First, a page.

The new plots “fit within the pattern of the shadow war” that pits Iran and its proxies against the West, he said. “But what is shocking is the fact that, while the modus operandi is the same, this time they succeeded.”
U.S. officials cautioned that there was, as yet, no firm evidence linking Iran or its allies to Wednesday’s attack in the Black Sea port of Burgas. In the latest incident, a suicide bomber, disguised as a tourist and carrying a fake Michigan driver’s license, managed to blend in with an Israeli tour group at the city’s airport before detonating his explosives, killing five Israelis as well as their Bulgarian bus driver and himself.
A succession of Israeli government officials blamed Iran and Hezbollah for the attack, citing unspecified intelligence. One of the country’s top former defense officials went further, directly linking the suicide bombing to the broader covert war with Iran. A spate of car bombings since 2010 killed four senior Iranian nuclear scientists and, in a separate phase of the covert battle, sophisticated cyberattacks have slowed Iran’s nuclear program.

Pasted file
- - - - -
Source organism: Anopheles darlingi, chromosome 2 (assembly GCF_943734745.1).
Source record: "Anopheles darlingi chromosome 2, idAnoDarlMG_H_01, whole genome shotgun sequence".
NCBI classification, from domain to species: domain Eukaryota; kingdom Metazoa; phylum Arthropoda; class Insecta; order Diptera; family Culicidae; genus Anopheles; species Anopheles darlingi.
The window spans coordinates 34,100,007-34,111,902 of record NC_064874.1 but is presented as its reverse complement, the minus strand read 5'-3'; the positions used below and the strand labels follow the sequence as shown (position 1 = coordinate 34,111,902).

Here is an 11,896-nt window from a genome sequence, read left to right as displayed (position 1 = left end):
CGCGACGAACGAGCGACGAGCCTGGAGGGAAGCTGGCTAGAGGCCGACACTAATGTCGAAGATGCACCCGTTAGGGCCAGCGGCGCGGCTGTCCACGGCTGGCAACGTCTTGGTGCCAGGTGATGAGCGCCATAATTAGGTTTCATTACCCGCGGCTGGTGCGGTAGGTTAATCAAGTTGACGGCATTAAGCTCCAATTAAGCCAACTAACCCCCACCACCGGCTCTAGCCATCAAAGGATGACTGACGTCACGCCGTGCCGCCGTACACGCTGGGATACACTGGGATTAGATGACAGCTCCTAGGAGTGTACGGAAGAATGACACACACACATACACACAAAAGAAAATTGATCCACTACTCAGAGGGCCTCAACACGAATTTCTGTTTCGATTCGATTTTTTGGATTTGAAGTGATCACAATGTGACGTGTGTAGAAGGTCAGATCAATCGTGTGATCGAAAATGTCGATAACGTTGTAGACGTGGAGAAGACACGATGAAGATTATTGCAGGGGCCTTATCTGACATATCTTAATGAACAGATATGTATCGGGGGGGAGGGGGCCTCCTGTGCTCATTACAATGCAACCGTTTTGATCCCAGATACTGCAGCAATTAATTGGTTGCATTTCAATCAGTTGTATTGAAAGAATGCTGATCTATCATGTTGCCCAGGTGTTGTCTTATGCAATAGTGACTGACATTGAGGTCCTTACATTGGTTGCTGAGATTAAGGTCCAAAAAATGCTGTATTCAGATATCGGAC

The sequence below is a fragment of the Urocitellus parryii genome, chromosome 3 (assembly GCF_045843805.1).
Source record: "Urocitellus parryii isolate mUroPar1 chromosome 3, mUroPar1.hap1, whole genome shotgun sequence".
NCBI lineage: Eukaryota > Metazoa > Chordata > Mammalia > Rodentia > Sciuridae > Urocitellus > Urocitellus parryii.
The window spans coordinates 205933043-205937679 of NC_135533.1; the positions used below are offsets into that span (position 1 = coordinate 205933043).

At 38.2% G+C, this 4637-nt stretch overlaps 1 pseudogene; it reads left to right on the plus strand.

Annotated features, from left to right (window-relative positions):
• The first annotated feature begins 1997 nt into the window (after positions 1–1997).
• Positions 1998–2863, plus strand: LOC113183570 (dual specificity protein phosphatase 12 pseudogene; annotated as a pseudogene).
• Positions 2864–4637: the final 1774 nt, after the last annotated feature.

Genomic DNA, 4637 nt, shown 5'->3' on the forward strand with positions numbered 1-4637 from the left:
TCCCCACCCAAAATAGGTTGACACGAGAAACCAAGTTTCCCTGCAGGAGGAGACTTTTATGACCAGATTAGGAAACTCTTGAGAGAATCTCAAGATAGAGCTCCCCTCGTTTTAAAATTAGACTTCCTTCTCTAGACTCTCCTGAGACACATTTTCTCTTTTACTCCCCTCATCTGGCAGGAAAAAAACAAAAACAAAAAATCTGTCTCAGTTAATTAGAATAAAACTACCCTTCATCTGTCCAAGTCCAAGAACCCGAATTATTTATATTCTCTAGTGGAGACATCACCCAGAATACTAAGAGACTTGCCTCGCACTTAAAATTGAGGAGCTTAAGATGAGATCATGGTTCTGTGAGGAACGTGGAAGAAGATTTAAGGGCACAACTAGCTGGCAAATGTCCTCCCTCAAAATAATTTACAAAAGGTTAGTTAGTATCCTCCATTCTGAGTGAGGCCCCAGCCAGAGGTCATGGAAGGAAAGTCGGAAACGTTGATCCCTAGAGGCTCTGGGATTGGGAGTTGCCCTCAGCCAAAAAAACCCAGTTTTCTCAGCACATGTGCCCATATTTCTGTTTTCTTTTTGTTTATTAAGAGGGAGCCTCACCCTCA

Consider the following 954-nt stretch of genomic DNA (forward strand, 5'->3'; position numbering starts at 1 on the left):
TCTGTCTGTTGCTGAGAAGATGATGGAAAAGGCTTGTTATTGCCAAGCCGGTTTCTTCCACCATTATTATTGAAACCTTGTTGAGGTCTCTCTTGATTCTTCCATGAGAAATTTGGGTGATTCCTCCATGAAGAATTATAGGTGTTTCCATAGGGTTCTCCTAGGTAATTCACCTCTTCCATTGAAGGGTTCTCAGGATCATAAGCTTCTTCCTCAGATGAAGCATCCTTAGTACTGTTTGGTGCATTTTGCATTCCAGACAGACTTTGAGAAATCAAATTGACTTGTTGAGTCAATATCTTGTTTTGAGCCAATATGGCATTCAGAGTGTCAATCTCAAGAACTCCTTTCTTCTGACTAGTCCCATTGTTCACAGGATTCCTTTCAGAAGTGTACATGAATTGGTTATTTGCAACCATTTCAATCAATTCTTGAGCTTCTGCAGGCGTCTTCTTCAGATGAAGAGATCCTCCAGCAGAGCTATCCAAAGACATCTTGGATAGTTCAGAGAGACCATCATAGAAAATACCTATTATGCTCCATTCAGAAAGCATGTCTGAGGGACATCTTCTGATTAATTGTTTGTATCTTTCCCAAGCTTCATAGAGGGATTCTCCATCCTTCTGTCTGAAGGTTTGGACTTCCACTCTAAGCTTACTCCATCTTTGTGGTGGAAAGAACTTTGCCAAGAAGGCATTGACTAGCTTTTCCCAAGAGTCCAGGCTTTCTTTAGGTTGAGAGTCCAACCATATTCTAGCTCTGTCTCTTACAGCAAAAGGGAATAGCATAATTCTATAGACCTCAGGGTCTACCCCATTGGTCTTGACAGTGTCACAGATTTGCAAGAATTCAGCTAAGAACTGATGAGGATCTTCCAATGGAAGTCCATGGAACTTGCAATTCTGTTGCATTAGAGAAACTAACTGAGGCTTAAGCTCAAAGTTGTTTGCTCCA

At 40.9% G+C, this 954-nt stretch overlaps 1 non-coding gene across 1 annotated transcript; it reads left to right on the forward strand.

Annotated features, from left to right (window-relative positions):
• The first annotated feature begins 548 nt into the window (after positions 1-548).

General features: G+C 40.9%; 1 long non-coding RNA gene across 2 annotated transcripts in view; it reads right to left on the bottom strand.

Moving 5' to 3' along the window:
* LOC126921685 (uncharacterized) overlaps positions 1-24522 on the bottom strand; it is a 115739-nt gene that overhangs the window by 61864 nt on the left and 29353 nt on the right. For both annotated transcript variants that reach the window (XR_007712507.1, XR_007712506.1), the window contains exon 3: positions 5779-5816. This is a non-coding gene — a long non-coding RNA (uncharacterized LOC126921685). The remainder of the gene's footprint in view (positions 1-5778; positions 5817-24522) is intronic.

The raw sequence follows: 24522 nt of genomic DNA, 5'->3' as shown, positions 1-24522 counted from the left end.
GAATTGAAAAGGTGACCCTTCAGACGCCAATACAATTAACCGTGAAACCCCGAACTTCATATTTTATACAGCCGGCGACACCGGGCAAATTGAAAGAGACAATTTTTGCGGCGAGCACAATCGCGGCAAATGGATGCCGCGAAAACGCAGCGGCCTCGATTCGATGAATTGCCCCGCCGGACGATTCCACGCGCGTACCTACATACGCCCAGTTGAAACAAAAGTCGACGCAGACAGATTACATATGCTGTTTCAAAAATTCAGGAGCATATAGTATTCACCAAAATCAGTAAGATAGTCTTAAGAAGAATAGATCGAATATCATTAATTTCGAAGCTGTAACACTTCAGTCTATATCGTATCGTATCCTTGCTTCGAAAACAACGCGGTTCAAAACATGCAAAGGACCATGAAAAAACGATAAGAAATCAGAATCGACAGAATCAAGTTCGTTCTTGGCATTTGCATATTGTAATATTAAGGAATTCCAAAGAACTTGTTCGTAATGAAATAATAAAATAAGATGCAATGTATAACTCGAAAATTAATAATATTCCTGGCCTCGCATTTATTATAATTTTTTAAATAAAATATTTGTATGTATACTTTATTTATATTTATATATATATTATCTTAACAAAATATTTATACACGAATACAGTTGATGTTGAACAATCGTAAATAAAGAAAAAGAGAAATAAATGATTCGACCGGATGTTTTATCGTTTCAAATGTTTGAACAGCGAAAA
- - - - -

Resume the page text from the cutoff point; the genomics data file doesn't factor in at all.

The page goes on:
“We are in a battle against Iran,” former Israeli national security adviser Uzi Arad said in an interview broadcast on Israel’s Army Radio. “We are an active side. We are not passive. . . . Any person with eyes in their head understands that this is what is behind us and ahead of us.”
Iran denied having any role in the Bulgarian attack, and its official media dismissed Israeli accusations as “ridiculous.”
Both Iran and Hezbollah have publicly blamed Israel and the United States for the assassinations of nuclear scientists and the assassination of the militia’s former security director, Imad Fayez Mughniyeh, who was blown apart in Syria in 2008 by a car bomb detonated by remote control.
Iran has also accused U.S. and Israeli operatives of launching sophisticated cyber attacks in recent years aimed at disrupting its nuclear program. The main attack involved a computer virus called Stuxnet, which crippled Iran’s main uranium enrichment plant.
While refusing to elaborate on specific programs or incidents, both Israel and the United States have acknowledged using an array of covert means to slow Iran’s nuclear program. Both countries and other Western nations believe the effort is aimed at providing Iran’s leaders with a nuclear-weapons capability. Iran contends that it seeks nuclear power only for peaceful, civilian applications.
The Obama administration said Thursday that it would continue to use of a variety of measures to persuade Iran to curb its nuclear ambitions. It also vowed to punish whoever was responsible for the deaths of Israelis in Bulgaria.
“We will work with and provide assistance to both Israel and Bulgaria in the effort to find out who was responsible for the attack in Bulgaria,” White House spokesman Jay Carney said, “and to hold accountable the responsible party or parties.”